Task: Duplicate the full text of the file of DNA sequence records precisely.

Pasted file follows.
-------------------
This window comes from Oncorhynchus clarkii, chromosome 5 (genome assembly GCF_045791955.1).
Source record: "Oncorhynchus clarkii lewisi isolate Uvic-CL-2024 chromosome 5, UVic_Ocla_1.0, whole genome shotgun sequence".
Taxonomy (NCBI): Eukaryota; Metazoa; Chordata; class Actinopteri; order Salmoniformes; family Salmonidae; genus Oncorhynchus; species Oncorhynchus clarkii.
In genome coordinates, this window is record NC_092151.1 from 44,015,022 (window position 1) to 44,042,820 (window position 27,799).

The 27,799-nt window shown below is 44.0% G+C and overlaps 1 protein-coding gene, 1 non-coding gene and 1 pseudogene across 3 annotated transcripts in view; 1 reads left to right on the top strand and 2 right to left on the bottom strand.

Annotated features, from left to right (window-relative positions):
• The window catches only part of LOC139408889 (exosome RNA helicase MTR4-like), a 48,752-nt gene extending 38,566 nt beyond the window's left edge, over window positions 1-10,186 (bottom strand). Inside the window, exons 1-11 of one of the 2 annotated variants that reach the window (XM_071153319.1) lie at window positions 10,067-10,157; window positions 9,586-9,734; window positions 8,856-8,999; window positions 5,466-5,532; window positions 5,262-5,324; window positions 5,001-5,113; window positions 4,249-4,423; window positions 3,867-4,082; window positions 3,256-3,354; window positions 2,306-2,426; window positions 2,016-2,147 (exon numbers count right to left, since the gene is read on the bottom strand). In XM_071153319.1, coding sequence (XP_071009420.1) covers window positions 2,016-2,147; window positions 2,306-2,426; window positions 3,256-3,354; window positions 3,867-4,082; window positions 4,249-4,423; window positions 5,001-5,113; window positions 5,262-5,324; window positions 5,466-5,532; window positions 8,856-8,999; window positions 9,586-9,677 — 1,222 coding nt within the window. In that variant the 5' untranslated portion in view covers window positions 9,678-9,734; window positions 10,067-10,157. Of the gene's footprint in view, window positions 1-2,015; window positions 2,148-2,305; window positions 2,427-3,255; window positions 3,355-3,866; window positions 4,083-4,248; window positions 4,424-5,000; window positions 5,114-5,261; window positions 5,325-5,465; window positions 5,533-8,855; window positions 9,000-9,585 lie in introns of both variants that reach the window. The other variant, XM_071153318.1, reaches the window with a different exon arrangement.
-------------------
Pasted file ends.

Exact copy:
This window comes from Oncorhynchus clarkii, chromosome 5 (genome assembly GCF_045791955.1).
Source record: "Oncorhynchus clarkii lewisi isolate Uvic-CL-2024 chromosome 5, UVic_Ocla_1.0, whole genome shotgun sequence".
Taxonomy (NCBI): Eukaryota; Metazoa; Chordata; class Actinopteri; order Salmoniformes; family Salmonidae; genus Oncorhynchus; species Oncorhynchus clarkii.
In genome coordinates, this window is record NC_092151.1 from 44,015,022 (window position 1) to 44,042,820 (window position 27,799).

The 27,799-nt window shown below is 44.0% G+C and overlaps 1 protein-coding gene, 1 non-coding gene and 1 pseudogene across 3 annotated transcripts in view; 1 reads left to right on the top strand and 2 right to left on the bottom strand.

Annotated features, from left to right (window-relative positions):
• The window catches only part of LOC139408889 (exosome RNA helicase MTR4-like), a 48,752-nt gene extending 38,566 nt beyond the window's left edge, over window positions 1-10,186 (bottom strand). Inside the window, exons 1-11 of one of the 2 annotated variants that reach the window (XM_071153319.1) lie at window positions 10,067-10,157; window positions 9,586-9,734; window positions 8,856-8,999; window positions 5,466-5,532; window positions 5,262-5,324; window positions 5,001-5,113; window positions 4,249-4,423; window positions 3,867-4,082; window positions 3,256-3,354; window positions 2,306-2,426; window positions 2,016-2,147 (exon numbers count right to left, since the gene is read on the bottom strand). In XM_071153319.1, coding sequence (XP_071009420.1) covers window positions 2,016-2,147; window positions 2,306-2,426; window positions 3,256-3,354; window positions 3,867-4,082; window positions 4,249-4,423; window positions 5,001-5,113; window positions 5,262-5,324; window positions 5,466-5,532; window positions 8,856-8,999; window positions 9,586-9,677 — 1,222 coding nt within the window. In that variant the 5' untranslated portion in view covers window positions 9,678-9,734; window positions 10,067-10,157. Of the gene's footprint in view, window positions 1-2,015; window positions 2,148-2,305; window positions 2,427-3,255; window positions 3,355-3,866; window positions 4,083-4,248; window positions 4,424-5,000; window positions 5,114-5,261; window positions 5,325-5,465; window positions 5,533-8,855; window positions 9,000-9,585 lie in introns of both variants that reach the window. The other variant, XM_071153318.1, reaches the window with a different exon arrangement.